Australia and New Zealand Information Access Commissioners unite for citizens’ Right to Know

21 September 2017
Tags: statement

Joint Media Statement

21 September 2017

Australia and New Zealand’s Information Access Commissioners are meeting on 28 and 29 September 2017 in Brisbane to discuss and promote the importance of open government and the right for citizens to access government-held information and data.

In recognition of this year’s International Right to Know Day the listed independent statutory officers have released the following statement:

A citizen’s right to access government-held information and data, participate in government decision‑making, and have transparency in how decisions are made is central to any effective democracy.

Right to Know Day is an opportunity for all Australians and New Zealanders to reflect on their access rights and the benefits of a more open, transparent and accountable government. It is also a reminder to government that greater access to government information and data can deliver better public services, strengthen economic outcomes and build public trust and confidence in the public sector.   

We invite you to join us in celebrating Right to Know Day on 28 September 2017.

Co-signed by:

Rachael Rangihaeata, Information Commissioner, Queensland

Timothy Pilgrim, Australian Information Commissioner

Peter Boshier, Chief Ombudsman, New Zealand

Brenda Monaghan, Information Commissioner, Northern Territory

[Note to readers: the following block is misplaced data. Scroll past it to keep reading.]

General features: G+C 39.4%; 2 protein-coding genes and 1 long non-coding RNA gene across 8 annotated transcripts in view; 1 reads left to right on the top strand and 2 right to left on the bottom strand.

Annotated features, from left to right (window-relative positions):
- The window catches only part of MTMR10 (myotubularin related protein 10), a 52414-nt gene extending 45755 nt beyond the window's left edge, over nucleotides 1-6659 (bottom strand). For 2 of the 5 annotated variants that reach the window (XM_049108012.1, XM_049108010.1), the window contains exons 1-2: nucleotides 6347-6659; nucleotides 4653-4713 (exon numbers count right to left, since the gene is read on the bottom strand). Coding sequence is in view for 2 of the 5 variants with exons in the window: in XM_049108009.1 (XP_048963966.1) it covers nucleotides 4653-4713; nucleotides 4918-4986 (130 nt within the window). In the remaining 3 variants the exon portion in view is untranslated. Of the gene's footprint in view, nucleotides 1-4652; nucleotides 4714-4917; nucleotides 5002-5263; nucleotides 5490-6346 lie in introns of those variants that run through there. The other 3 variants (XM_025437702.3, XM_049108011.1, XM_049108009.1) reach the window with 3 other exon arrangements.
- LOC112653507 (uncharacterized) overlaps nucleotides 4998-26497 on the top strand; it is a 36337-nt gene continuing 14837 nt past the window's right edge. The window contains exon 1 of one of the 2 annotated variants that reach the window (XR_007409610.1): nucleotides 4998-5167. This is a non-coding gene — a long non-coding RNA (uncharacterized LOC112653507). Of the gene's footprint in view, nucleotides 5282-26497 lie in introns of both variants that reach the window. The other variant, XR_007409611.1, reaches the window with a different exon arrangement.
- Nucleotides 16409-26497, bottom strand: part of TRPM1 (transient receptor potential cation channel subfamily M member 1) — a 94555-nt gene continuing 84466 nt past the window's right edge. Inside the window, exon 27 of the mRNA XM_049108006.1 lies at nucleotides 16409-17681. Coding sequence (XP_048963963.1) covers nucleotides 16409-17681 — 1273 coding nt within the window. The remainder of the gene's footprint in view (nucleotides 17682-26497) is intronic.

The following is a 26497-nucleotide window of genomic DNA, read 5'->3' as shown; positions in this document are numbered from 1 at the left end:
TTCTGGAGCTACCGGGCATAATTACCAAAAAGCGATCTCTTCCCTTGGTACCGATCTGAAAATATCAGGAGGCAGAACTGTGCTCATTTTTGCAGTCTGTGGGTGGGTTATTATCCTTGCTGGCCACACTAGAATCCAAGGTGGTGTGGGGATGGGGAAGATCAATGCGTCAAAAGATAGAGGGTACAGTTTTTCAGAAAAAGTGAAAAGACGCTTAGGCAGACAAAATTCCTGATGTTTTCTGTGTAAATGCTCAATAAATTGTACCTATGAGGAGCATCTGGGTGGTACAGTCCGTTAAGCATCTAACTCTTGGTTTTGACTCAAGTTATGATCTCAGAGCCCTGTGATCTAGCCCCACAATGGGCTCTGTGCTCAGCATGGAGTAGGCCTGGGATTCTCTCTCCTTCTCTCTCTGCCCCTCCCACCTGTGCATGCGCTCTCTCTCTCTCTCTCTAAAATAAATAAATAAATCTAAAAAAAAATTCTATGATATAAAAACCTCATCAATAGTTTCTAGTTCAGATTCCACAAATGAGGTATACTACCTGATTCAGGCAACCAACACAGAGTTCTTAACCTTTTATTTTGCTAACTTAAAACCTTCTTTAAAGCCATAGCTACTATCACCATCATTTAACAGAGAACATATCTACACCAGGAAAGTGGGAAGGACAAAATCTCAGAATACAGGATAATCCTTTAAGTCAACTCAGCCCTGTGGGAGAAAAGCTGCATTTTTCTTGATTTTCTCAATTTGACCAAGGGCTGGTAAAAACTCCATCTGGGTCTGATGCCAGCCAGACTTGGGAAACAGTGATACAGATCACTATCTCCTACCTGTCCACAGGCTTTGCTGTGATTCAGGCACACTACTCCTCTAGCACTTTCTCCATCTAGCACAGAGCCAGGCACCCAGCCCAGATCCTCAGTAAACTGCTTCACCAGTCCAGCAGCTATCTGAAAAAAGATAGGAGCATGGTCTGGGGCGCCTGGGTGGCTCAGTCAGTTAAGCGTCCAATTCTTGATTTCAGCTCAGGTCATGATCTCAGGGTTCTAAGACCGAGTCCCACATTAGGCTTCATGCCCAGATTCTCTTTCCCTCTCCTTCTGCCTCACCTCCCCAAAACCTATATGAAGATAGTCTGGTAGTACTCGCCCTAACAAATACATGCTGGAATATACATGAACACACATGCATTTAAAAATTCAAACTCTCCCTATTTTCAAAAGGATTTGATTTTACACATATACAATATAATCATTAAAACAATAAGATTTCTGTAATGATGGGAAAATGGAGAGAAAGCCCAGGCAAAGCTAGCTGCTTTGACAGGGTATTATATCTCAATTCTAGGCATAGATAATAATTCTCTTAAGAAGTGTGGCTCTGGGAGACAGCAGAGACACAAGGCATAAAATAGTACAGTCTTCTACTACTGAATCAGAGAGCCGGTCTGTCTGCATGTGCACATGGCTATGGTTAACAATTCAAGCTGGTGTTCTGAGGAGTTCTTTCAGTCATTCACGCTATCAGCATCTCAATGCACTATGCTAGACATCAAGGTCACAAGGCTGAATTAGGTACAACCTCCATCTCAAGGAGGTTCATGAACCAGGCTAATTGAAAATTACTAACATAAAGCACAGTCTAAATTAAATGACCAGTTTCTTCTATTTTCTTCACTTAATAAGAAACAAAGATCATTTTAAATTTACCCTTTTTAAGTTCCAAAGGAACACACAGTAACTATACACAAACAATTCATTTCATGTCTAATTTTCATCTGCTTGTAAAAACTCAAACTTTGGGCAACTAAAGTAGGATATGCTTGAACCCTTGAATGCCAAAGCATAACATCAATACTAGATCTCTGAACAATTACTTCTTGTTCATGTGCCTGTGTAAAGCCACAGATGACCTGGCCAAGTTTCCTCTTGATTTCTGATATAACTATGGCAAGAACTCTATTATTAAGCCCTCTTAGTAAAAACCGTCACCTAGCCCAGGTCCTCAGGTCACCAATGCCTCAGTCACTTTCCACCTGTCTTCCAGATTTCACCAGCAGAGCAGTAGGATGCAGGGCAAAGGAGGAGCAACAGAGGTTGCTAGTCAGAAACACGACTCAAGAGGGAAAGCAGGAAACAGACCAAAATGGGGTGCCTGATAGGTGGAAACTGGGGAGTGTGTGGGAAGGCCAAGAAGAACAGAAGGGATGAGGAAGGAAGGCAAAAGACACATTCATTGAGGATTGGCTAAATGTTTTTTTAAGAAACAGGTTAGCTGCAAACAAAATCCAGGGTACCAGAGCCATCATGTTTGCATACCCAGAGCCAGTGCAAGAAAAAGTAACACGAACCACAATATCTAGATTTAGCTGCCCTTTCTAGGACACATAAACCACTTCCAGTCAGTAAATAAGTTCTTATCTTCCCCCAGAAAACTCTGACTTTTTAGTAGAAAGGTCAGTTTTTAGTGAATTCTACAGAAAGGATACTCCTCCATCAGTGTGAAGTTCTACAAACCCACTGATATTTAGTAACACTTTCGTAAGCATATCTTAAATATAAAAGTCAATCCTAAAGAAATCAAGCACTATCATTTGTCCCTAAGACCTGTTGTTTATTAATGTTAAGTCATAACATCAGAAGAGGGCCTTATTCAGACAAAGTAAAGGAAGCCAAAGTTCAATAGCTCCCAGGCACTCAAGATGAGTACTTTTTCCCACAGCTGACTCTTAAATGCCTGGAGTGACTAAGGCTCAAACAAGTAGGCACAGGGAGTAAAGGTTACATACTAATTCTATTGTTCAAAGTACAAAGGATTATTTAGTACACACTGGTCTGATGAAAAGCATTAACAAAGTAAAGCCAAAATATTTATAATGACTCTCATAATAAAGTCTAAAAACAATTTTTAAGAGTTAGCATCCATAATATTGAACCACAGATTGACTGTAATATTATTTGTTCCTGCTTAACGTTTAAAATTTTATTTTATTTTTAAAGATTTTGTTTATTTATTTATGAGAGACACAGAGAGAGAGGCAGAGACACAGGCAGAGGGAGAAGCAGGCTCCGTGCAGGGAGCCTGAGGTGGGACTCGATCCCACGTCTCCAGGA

Elizabeth Tydd, Information Commissioner, New South Wales

Richard Connock, Ombudsman, Tasmania

Sally Winton, Acting Public Access Deputy Commissioner, Victoria

Wayne Lines, Ombudsman, South Australia

Sven Bluemmel, Information Commissioner, Western Australia

Solomon Lecture 2017

This year, underpinned by the RTI Day theme of ‘Open and accountable government and the media’s role’, Queensland’s annual Solomon Lecture will be the centrepiece of the Right to Know campaign. The Lecture will be live-streamed on Right to Know Day on 28 September 2017.

Mr Kerry O’Brien, one of Australia’s most distinguished and respected journalists, will deliver this year’s lecture and draw on the 30th anniversary of the Fitzgerald Inquiry in Queensland as an opportunity to revisit some of the lessons learnt over the past three decades around open government, including the media’s role.  

Following the Lecture will be a panel discussion featuring Channel 7’s Freedom of Information Editor, Alison Sandy, Queensland University of Technology Vice Chancellor Peter Coaldrake AO and Dr David Solomon AM.  Journalist Madonna King will lead the panel discussion.

The Lecture is sold out but you can watch it live online (9am) at

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